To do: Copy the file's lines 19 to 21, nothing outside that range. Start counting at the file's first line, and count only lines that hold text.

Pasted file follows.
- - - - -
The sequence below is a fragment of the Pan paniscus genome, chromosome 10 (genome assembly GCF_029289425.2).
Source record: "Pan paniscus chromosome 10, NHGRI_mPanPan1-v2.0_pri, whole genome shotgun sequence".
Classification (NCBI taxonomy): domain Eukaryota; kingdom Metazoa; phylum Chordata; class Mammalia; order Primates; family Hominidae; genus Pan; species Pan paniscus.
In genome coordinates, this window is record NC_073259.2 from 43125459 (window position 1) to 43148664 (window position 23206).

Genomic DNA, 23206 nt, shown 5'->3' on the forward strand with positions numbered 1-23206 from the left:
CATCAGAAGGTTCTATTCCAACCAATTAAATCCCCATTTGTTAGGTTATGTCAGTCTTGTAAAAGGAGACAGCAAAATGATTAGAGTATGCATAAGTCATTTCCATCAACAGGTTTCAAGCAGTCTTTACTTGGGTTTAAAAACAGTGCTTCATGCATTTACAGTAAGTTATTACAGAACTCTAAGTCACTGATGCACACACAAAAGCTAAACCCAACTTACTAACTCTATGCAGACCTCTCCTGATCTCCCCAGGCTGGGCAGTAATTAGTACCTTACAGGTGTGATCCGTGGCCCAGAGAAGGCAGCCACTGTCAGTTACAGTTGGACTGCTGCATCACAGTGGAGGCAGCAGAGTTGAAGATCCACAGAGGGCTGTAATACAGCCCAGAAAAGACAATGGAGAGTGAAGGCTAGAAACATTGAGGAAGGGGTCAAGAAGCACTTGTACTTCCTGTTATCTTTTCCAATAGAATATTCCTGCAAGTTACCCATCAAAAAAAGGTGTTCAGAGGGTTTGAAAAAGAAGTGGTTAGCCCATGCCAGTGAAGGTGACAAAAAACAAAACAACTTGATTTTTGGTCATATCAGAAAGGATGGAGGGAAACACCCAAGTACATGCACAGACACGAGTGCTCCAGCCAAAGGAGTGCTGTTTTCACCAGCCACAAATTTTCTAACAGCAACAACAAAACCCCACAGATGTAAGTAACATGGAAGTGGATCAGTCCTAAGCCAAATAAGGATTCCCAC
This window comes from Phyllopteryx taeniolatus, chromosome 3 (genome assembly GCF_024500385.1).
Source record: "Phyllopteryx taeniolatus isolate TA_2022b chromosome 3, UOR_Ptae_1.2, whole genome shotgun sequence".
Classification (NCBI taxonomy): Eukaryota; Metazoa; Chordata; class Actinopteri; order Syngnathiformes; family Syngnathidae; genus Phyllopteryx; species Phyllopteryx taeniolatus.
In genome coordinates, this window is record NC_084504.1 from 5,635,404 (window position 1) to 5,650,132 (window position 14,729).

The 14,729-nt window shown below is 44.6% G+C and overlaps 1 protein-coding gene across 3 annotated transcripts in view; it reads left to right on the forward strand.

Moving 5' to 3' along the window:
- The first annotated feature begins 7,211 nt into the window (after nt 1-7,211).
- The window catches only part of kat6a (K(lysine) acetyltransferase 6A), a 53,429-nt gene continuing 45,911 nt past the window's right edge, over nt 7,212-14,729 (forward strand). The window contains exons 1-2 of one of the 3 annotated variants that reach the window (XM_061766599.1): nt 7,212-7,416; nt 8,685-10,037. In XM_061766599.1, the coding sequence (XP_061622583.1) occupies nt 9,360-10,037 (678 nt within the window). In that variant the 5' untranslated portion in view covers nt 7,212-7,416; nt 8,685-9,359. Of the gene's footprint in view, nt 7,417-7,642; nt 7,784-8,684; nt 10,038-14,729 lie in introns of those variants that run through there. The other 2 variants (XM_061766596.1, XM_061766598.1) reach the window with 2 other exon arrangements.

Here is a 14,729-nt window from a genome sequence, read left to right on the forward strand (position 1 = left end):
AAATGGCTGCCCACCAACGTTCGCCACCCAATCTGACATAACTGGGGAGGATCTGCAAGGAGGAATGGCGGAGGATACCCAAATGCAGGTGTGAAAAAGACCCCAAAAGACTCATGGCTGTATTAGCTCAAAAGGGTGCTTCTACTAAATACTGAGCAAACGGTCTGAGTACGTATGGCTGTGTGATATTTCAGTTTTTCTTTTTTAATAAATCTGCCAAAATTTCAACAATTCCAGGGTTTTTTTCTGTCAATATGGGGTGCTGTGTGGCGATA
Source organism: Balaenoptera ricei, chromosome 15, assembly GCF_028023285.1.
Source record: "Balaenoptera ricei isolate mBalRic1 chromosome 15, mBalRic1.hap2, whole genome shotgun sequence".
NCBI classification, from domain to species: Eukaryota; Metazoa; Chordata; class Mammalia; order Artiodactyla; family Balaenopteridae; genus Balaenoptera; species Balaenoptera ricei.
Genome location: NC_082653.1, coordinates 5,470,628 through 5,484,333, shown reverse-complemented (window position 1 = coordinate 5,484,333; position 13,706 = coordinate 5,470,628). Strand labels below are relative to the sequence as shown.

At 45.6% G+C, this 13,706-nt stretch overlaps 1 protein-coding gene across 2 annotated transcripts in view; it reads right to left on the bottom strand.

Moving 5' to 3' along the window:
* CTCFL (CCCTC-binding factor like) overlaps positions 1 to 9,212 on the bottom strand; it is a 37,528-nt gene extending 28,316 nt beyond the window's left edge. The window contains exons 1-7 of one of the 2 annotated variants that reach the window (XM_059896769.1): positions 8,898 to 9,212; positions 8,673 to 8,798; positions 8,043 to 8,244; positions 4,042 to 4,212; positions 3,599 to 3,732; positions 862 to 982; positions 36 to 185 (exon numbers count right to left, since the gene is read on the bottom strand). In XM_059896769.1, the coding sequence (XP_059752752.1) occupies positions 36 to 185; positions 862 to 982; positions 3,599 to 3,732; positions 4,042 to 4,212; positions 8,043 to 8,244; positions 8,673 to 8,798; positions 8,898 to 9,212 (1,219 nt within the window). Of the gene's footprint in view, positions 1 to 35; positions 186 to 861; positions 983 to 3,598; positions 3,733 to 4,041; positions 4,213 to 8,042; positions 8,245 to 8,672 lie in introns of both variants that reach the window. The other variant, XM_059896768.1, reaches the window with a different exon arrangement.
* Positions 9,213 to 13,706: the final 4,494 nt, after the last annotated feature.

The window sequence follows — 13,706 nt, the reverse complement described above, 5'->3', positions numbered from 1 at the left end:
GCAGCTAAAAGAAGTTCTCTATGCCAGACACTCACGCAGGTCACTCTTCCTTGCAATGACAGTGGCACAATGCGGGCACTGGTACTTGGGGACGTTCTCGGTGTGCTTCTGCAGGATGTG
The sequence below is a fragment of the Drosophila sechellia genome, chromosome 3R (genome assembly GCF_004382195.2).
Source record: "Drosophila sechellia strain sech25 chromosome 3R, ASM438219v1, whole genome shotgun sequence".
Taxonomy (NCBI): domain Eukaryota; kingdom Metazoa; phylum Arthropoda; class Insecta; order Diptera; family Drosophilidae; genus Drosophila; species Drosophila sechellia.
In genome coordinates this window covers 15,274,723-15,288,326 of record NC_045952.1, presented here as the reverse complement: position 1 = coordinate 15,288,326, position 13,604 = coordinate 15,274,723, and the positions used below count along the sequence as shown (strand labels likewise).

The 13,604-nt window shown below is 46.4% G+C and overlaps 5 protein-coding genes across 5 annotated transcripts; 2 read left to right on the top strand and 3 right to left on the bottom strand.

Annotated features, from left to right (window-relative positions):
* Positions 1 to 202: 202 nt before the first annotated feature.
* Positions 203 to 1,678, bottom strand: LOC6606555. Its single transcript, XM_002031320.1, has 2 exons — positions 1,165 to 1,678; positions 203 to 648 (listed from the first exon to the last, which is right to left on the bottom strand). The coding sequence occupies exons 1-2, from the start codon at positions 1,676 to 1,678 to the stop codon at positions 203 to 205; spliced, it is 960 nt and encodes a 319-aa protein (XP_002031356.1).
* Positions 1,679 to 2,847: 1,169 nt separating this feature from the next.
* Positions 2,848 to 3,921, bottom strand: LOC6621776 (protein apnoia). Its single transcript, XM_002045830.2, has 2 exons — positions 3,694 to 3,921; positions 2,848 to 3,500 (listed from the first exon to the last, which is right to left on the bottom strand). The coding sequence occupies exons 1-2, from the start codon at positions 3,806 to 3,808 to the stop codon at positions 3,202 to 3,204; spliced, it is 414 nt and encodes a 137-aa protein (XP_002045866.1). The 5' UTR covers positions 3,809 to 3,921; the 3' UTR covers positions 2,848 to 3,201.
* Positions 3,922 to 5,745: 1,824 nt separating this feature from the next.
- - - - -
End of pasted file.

NCBI classification, from domain to species: Eukaryota; Metazoa; Chordata; class Mammalia; order Artiodactyla; family Balaenopteridae; genus Balaenoptera; species Balaenoptera ricei.
Genome location: NC_082653.1, coordinates 5,470,628 through 5,484,333, shown reverse-complemented (window position 1 = coordinate 5,484,333; position 13,706 = coordinate 5,470,628). Strand labels below are relative to the sequence as shown.

At 45.6% G+C, this 13,706-nt stretch overlaps 1 protein-coding gene across 2 annotated transcripts in view; it reads right to left on the bottom strand.